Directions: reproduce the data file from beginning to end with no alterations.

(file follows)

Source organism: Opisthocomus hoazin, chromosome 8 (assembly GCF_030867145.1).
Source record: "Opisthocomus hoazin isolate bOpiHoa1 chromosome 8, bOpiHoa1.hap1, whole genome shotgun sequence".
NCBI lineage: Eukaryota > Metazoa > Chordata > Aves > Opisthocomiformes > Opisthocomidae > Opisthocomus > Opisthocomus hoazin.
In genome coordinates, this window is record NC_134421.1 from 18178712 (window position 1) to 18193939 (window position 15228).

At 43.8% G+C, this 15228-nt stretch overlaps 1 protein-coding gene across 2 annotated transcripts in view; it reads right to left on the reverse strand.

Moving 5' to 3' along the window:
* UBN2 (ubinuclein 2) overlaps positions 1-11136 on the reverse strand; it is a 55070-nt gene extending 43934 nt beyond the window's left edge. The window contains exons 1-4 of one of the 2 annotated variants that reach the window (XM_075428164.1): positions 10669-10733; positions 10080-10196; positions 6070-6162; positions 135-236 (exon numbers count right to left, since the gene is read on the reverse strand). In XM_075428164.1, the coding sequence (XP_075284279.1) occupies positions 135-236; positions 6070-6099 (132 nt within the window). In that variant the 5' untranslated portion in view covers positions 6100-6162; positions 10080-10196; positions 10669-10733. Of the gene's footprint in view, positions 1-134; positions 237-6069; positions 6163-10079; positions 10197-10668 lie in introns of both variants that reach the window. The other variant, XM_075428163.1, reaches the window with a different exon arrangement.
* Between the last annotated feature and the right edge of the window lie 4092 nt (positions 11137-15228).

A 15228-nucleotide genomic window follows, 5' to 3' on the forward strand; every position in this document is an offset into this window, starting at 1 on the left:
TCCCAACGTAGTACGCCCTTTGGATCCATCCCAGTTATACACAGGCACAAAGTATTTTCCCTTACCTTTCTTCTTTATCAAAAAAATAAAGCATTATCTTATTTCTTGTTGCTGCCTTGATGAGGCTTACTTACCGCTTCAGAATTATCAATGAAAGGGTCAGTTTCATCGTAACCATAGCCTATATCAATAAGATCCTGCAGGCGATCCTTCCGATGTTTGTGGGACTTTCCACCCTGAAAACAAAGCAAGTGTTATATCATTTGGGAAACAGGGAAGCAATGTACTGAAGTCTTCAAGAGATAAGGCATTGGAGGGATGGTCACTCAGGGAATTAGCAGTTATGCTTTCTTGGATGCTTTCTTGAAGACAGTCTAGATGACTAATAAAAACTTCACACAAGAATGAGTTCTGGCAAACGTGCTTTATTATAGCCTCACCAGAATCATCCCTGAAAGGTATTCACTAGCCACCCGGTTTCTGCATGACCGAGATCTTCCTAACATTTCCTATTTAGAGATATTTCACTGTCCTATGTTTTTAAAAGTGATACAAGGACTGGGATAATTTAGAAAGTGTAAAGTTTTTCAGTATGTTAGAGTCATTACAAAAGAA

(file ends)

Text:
Source organism: Opisthocomus hoazin, chromosome 8 (assembly GCF_030867145.1).
Source record: "Opisthocomus hoazin isolate bOpiHoa1 chromosome 8, bOpiHoa1.hap1, whole genome shotgun sequence".
NCBI lineage: Eukaryota > Metazoa > Chordata > Aves > Opisthocomiformes > Opisthocomidae > Opisthocomus > Opisthocomus hoazin.
In genome coordinates, this window is record NC_134421.1 from 18178712 (window position 1) to 18193939 (window position 15228).

At 43.8% G+C, this 15228-nt stretch overlaps 1 protein-coding gene across 2 annotated transcripts in view; it reads right to left on the reverse strand.

Moving 5' to 3' along the window:
* UBN2 (ubinuclein 2) overlaps positions 1-11136 on the reverse strand; it is a 55070-nt gene extending 43934 nt beyond the window's left edge. The window contains exons 1-4 of one of the 2 annotated variants that reach the window (XM_075428164.1): positions 10669-10733; positions 10080-10196; positions 6070-6162; positions 135-236 (exon numbers count right to left, since the gene is read on the reverse strand). In XM_075428164.1, the coding sequence (XP_075284279.1) occupies positions 135-236; positions 6070-6099 (132 nt within the window). In that variant the 5' untranslated portion in view covers positions 6100-6162; positions 10080-10196; positions 10669-10733. Of the gene's footprint in view, positions 1-134; positions 237-6069; positions 6163-10079; positions 10197-10668 lie in introns of both variants that reach the window. The other variant, XM_075428163.1, reaches the window with a different exon arrangement.
* Between the last annotated feature and the right edge of the window lie 4092 nt (positions 11137-15228).

A 15228-nucleotide genomic window follows, 5' to 3' on the forward strand; every position in this document is an offset into this window, starting at 1 on the left:
TCCCAACGTAGTACGCCCTTTGGATCCATCCCAGTTATACACAGGCACAAAGTATTTTCCCTTACCTTTCTTCTTTATCAAAAAAATAAAGCATTATCTTATTTCTTGTTGCTGCCTTGATGAGGCTTACTTACCGCTTCAGAATTATCAATGAAAGGGTCAGTTTCATCGTAACCATAGCCTATATCAATAAGATCCTGCAGGCGATCCTTCCGATGTTTGTGGGACTTTCCACCCTGAAAACAAAGCAAGTGTTATATCATTTGGGAAACAGGGAAGCAATGTACTGAAGTCTTCAAGAGATAAGGCATTGGAGGGATGGTCACTCAGGGAATTAGCAGTTATGCTTTCTTGGATGCTTTCTTGAAGACAGTCTAGATGACTAATAAAAACTTCACACAAGAATGAGTTCTGGCAAACGTGCTTTATTATAGCCTCACCAGAATCATCCCTGAAAGGTATTCACTAGCCACCCGGTTTCTGCATGACCGAGATCTTCCTAACATTTCCTATTTAGAGATATTTCACTGTCCTATGTTTTTAAAAGTGATACAAGGACTGGGATAATTTAGAAAGTGTAAAGTTTTTCAGTATGTTAGAGTCATTACAAAAGAA